It was in the course of training this battalion that in March 1915 he contracted the illness that was eventually to kill him. The circumstances of his death were set out in great detail by the Medical Officer of the battalion Captain Mansell in a letter he sent to the Regiment’s Headquarters but now preserved in Lloyds’ records of all its staff who served in the First World War. The letter not only details the circumstances of his death but also provides an interesting insight into the character of the man and the fact that he was probably not fit enough for the military duties he had been asked to undertake:
‘Captain Holmes was a keen and enthusiastic soldier and very devoted to his work. By no means a strong man, he was very active and wiry. He was tall and somewhat thin and had a curious flat contour of chest, with some sinking in of the ribs and lower part of the sternum. There was a heart bruit to be heard over the aortic region, but this had not been a barrier to his taking part in shooting and lawn tennis, both of which sports he was very fond of….
…He was known to complain of some fatigue after route marching. The deceased had been in good health up to the 28th of March 1915, on which date he took his Company over to Northiam for some field training. He remained there up to the 4th of April when the Company returned to Hastings. The weather during that time was excessively cold and wet and the men suffered accordingly. From April 4th deceased suffered from a cold and on April 22nd developed influenza and was in a low and depressed state of mind. On April 25th pneumonia set in and developed very rapidly into a very severe attack [of pneumonia];…
……….During the next week delirium of a very marked kind set in, his servant being required as well as the nurses in attendance to restrain his movements. The delirium took the form of raving about his military duties and at times he would start up in bed and give military orders to his servant as if on parade. Apart from this delirium, the pneumonia gradually subsided under treatment, and, on May 8 the patient was so far well that it was proposed to remove him to his home at Northiam during the following week. The next day, in the early morning, an acute abdominal attack occurred, giving rise to great pain in the epigastric and hepatic regions, accompanied by vomiting and marked rigors. A condition of general peritonitis developed, and the patient died on the May 19th….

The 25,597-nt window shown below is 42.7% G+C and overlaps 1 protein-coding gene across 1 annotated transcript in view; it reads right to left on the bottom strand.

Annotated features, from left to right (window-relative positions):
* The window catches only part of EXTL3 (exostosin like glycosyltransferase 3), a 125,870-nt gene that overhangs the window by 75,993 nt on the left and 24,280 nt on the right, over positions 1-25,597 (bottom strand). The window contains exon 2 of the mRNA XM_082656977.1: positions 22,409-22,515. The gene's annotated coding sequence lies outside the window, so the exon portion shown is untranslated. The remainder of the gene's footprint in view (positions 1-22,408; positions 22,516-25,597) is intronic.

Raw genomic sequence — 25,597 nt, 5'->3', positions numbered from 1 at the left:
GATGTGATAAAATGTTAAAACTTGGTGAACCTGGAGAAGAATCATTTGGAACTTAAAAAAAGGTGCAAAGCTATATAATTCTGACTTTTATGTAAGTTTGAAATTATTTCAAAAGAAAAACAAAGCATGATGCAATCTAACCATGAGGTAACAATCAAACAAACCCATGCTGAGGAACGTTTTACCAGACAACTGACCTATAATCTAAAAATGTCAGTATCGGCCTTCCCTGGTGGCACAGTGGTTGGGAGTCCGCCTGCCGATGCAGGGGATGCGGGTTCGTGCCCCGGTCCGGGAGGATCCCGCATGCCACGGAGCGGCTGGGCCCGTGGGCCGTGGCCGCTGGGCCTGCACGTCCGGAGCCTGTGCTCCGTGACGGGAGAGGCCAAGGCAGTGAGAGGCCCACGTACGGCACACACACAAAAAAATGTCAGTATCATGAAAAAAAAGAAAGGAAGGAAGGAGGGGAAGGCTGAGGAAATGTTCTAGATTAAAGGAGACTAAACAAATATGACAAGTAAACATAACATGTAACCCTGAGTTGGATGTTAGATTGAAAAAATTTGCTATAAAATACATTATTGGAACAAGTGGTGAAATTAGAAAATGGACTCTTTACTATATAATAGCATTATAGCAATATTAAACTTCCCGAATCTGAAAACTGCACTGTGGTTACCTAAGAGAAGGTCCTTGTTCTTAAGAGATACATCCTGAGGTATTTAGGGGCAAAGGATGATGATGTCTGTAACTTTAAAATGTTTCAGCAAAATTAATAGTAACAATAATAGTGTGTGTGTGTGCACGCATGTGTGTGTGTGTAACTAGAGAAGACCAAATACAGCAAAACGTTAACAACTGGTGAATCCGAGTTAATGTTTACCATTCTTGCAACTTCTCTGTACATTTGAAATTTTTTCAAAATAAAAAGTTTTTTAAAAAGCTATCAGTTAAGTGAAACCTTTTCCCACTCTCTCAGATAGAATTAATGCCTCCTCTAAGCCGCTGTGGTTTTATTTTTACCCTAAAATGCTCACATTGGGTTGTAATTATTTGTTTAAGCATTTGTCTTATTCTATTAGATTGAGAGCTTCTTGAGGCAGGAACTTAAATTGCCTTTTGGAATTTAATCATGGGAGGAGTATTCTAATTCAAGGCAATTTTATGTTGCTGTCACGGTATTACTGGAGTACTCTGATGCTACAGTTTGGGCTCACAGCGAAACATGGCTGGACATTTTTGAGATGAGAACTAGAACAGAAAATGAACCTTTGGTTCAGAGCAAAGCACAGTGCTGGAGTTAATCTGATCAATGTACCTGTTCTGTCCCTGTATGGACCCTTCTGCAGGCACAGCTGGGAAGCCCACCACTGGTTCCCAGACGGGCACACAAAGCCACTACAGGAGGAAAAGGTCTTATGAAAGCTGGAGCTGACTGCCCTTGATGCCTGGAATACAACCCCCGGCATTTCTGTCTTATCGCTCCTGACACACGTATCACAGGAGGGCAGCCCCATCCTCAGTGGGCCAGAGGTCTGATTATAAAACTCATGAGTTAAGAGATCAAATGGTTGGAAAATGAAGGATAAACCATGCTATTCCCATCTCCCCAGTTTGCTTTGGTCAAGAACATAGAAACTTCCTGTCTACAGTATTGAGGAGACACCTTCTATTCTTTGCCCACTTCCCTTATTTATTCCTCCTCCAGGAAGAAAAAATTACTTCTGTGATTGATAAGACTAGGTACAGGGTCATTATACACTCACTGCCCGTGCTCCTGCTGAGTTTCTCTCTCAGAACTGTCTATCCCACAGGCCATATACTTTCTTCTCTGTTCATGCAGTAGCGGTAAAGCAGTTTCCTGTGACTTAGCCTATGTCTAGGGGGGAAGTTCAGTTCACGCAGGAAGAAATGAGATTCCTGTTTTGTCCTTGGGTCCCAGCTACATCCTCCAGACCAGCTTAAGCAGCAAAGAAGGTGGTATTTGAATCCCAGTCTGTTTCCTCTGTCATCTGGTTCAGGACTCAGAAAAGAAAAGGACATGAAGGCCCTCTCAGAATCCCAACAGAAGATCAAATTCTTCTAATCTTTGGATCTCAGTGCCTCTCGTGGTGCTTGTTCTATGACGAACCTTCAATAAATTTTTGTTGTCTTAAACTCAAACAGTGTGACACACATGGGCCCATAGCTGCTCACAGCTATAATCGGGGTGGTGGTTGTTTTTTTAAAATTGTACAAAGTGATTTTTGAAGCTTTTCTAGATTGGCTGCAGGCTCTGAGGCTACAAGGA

…..I am of the opinion that the death of the late Captain A.A. Holmes was directly attributable to the stress of military service and to the fact that he suffered from wet and exposure whilst training his company at Northiam.’
The clear attempt by the Medical Officer to blame Holmes’ death on his military service may be indicative of the importance to the bereaved family that his death be seen to arise from active service. This is probably both for the purposes of honour and, more importantly, to gain access to a War Widow’s Pension.
He is buried in St. Andrews Churchyard, Hornchurch, Essex, where many of his siblings still lived. He is also commemorated on NORTHIAM WAR MEMORIAL and by Lloyds of London.
Source: LEST WE FORGET PROJECT, Brighton College 2014/15